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Friday, June 22, 2012

Projected Text is Evil

Don't project text in your PowerPoint presentations. It's evil.

Edward Tufte has famously said, "PowerPoint is evil." Which isn't far off the mark. It's kind of like the oft misquoted bible verse, "Money is the root of all evil." Well, it's close, but the actual verse says: "For the love of money is a root of all kinds of evil." The shortened version is close, but misses the real meaning and confuses the point.

I think the same is true of what Tufte said. I don't think PowerPoint is evil (you may have guessed that). But I do think that projecting text is. What's worse is reading the projected text while your audience silently reads the same words. But I'm not the only one who thinks this.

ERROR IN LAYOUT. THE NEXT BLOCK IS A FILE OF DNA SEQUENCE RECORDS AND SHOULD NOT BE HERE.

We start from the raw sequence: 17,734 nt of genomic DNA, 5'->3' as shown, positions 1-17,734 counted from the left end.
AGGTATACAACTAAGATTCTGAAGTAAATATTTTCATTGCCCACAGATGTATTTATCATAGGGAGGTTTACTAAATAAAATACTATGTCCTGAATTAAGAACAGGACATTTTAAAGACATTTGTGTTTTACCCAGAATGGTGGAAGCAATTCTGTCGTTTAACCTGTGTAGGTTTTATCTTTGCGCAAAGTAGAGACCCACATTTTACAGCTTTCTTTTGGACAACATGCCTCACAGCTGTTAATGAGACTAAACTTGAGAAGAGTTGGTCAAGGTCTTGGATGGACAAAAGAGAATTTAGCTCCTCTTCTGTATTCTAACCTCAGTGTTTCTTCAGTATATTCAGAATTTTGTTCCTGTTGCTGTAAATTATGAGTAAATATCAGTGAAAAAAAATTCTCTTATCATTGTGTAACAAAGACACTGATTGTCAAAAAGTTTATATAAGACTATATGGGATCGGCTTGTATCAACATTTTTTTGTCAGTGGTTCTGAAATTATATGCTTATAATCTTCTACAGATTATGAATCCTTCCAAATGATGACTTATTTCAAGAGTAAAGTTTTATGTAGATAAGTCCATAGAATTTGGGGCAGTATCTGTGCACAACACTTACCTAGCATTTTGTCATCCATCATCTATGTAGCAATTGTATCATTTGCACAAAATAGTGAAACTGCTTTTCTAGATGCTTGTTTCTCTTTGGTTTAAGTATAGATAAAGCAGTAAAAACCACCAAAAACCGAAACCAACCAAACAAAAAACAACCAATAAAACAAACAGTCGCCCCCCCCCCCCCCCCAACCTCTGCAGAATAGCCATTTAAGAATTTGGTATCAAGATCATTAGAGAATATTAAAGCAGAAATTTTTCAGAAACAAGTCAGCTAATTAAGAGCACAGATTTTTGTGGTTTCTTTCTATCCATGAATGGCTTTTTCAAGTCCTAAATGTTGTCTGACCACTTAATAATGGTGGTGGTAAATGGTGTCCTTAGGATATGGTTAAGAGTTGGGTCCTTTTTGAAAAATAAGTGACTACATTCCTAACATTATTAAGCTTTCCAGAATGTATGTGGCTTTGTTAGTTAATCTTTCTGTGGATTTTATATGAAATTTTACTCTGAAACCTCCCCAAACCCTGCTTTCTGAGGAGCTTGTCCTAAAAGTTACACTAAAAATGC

Dr. John Medina, author of Brain Rules, points out that in an oral presentation you can expect the audience to remember about 10% of the material. If you add a picture to the oral presentation, the retention goes up, 6 1/2 times. But, if you put up text while you give the oral presentation, the comprehension and retention drop by about the same amount. So if you project a PowerPoint slide with the same text you're reading to your audience, they'll only take away about 4-6% of it.

It's not PowerPoint that's bad, it's the way people use (i.e. abuse) it that's evil. The neurological research proves it. A projected picture helps, but projected words hurt. If you want your audience to remember anything that you've said, use pictures that support your oral presentation. But, if you want them to promptly forget 96% of everything you said, go ahead and project text.

Edward Tufte would know just what to say.

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